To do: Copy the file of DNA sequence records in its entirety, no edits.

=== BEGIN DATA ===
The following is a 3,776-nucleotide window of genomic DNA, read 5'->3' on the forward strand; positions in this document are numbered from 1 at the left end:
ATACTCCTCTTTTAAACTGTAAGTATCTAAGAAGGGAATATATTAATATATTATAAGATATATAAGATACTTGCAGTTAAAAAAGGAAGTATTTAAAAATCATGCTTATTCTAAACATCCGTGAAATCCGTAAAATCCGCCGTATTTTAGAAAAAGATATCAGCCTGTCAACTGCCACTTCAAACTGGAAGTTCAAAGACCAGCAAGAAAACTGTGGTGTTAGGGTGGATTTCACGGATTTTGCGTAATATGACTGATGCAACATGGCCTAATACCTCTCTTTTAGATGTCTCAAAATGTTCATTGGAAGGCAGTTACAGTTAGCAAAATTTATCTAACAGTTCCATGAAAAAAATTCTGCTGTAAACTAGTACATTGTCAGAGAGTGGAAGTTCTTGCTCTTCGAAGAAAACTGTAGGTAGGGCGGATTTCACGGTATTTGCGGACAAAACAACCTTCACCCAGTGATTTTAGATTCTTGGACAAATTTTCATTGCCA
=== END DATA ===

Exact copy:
The following is a 3,776-nucleotide window of genomic DNA, read 5'->3' on the forward strand; positions in this document are numbered from 1 at the left end:
ATACTCCTCTTTTAAACTGTAAGTATCTAAGAAGGGAATATATTAATATATTATAAGATATATAAGATACTTGCAGTTAAAAAAGGAAGTATTTAAAAATCATGCTTATTCTAAACATCCGTGAAATCCGTAAAATCCGCCGTATTTTAGAAAAAGATATCAGCCTGTCAACTGCCACTTCAAACTGGAAGTTCAAAGACCAGCAAGAAAACTGTGGTGTTAGGGTGGATTTCACGGATTTTGCGTAATATGACTGATGCAACATGGCCTAATACCTCTCTTTTAGATGTCTCAAAATGTTCATTGGAAGGCAGTTACAGTTAGCAAAATTTATCTAACAGTTCCATGAAAAAAATTCTGCTGTAAACTAGTACATTGTCAGAGAGTGGAAGTTCTTGCTCTTCGAAGAAAACTGTAGGTAGGGCGGATTTCACGGTATTTGCGGACAAAACAACCTTCACCCAGTGATTTTAGATTCTTGGACAAATTTTCATTGCCA